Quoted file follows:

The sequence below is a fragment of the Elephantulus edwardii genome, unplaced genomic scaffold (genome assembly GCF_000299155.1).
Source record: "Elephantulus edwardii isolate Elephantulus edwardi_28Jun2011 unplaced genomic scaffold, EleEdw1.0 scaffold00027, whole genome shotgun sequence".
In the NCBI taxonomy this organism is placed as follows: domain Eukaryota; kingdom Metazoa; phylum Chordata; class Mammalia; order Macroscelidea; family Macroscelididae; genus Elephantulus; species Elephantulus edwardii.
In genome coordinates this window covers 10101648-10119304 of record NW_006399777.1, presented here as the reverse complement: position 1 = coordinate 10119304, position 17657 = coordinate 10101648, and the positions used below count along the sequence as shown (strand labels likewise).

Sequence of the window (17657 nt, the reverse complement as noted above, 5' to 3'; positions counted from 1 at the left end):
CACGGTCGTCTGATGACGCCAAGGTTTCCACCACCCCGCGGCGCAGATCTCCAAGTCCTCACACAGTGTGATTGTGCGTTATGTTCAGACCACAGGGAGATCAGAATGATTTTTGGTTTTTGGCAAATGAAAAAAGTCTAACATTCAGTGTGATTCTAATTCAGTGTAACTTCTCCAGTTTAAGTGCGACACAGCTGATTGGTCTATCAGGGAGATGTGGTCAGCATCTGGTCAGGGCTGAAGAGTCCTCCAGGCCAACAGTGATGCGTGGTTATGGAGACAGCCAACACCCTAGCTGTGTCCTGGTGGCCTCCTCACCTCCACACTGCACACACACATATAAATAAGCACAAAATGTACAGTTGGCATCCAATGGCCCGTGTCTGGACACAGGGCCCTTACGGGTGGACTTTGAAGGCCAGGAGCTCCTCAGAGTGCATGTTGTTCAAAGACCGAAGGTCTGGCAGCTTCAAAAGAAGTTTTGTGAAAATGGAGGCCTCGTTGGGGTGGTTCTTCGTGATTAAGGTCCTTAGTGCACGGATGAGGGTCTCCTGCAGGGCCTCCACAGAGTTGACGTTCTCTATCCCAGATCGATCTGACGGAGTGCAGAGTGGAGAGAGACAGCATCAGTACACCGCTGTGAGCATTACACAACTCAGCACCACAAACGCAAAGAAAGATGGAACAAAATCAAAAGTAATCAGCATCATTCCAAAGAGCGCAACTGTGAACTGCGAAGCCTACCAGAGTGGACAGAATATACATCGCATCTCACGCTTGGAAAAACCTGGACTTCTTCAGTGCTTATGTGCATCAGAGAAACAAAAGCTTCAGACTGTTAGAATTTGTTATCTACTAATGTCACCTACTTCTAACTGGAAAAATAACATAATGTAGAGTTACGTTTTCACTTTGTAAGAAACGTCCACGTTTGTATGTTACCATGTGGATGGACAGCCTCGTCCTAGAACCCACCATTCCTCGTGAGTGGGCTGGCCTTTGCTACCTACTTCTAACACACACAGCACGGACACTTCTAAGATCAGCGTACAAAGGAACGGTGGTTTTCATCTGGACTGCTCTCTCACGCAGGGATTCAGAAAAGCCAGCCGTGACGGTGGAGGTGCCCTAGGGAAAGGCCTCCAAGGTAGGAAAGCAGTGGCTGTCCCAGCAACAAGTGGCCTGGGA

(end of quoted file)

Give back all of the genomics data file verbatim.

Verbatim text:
The sequence below is a fragment of the Elephantulus edwardii genome, unplaced genomic scaffold (genome assembly GCF_000299155.1).
Source record: "Elephantulus edwardii isolate Elephantulus edwardi_28Jun2011 unplaced genomic scaffold, EleEdw1.0 scaffold00027, whole genome shotgun sequence".
In the NCBI taxonomy this organism is placed as follows: domain Eukaryota; kingdom Metazoa; phylum Chordata; class Mammalia; order Macroscelidea; family Macroscelididae; genus Elephantulus; species Elephantulus edwardii.
In genome coordinates this window covers 10101648-10119304 of record NW_006399777.1, presented here as the reverse complement: position 1 = coordinate 10119304, position 17657 = coordinate 10101648, and the positions used below count along the sequence as shown (strand labels likewise).

Sequence of the window (17657 nt, the reverse complement as noted above, 5' to 3'; positions counted from 1 at the left end):
CACGGTCGTCTGATGACGCCAAGGTTTCCACCACCCCGCGGCGCAGATCTCCAAGTCCTCACACAGTGTGATTGTGCGTTATGTTCAGACCACAGGGAGATCAGAATGATTTTTGGTTTTTGGCAAATGAAAAAAGTCTAACATTCAGTGTGATTCTAATTCAGTGTAACTTCTCCAGTTTAAGTGCGACACAGCTGATTGGTCTATCAGGGAGATGTGGTCAGCATCTGGTCAGGGCTGAAGAGTCCTCCAGGCCAACAGTGATGCGTGGTTATGGAGACAGCCAACACCCTAGCTGTGTCCTGGTGGCCTCCTCACCTCCACACTGCACACACACATATAAATAAGCACAAAATGTACAGTTGGCATCCAATGGCCCGTGTCTGGACACAGGGCCCTTACGGGTGGACTTTGAAGGCCAGGAGCTCCTCAGAGTGCATGTTGTTCAAAGACCGAAGGTCTGGCAGCTTCAAAAGAAGTTTTGTGAAAATGGAGGCCTCGTTGGGGTGGTTCTTCGTGATTAAGGTCCTTAGTGCACGGATGAGGGTCTCCTGCAGGGCCTCCACAGAGTTGACGTTCTCTATCCCAGATCGATCTGACGGAGTGCAGAGTGGAGAGAGACAGCATCAGTACACCGCTGTGAGCATTACACAACTCAGCACCACAAACGCAAAGAAAGATGGAACAAAATCAAAAGTAATCAGCATCATTCCAAAGAGCGCAACTGTGAACTGCGAAGCCTACCAGAGTGGACAGAATATACATCGCATCTCACGCTTGGAAAAACCTGGACTTCTTCAGTGCTTATGTGCATCAGAGAAACAAAAGCTTCAGACTGTTAGAATTTGTTATCTACTAATGTCACCTACTTCTAACTGGAAAAATAACATAATGTAGAGTTACGTTTTCACTTTGTAAGAAACGTCCACGTTTGTATGTTACCATGTGGATGGACAGCCTCGTCCTAGAACCCACCATTCCTCGTGAGTGGGCTGGCCTTTGCTACCTACTTCTAACACACACAGCACGGACACTTCTAAGATCAGCGTACAAAGGAACGGTGGTTTTCATCTGGACTGCTCTCTCACGCAGGGATTCAGAAAAGCCAGCCGTGACGGTGGAGGTGCCCTAGGGAAAGGCCTCCAAGGTAGGAAAGCAGTGGCTGTCCCAGCAACAAGTGGCCTGGGA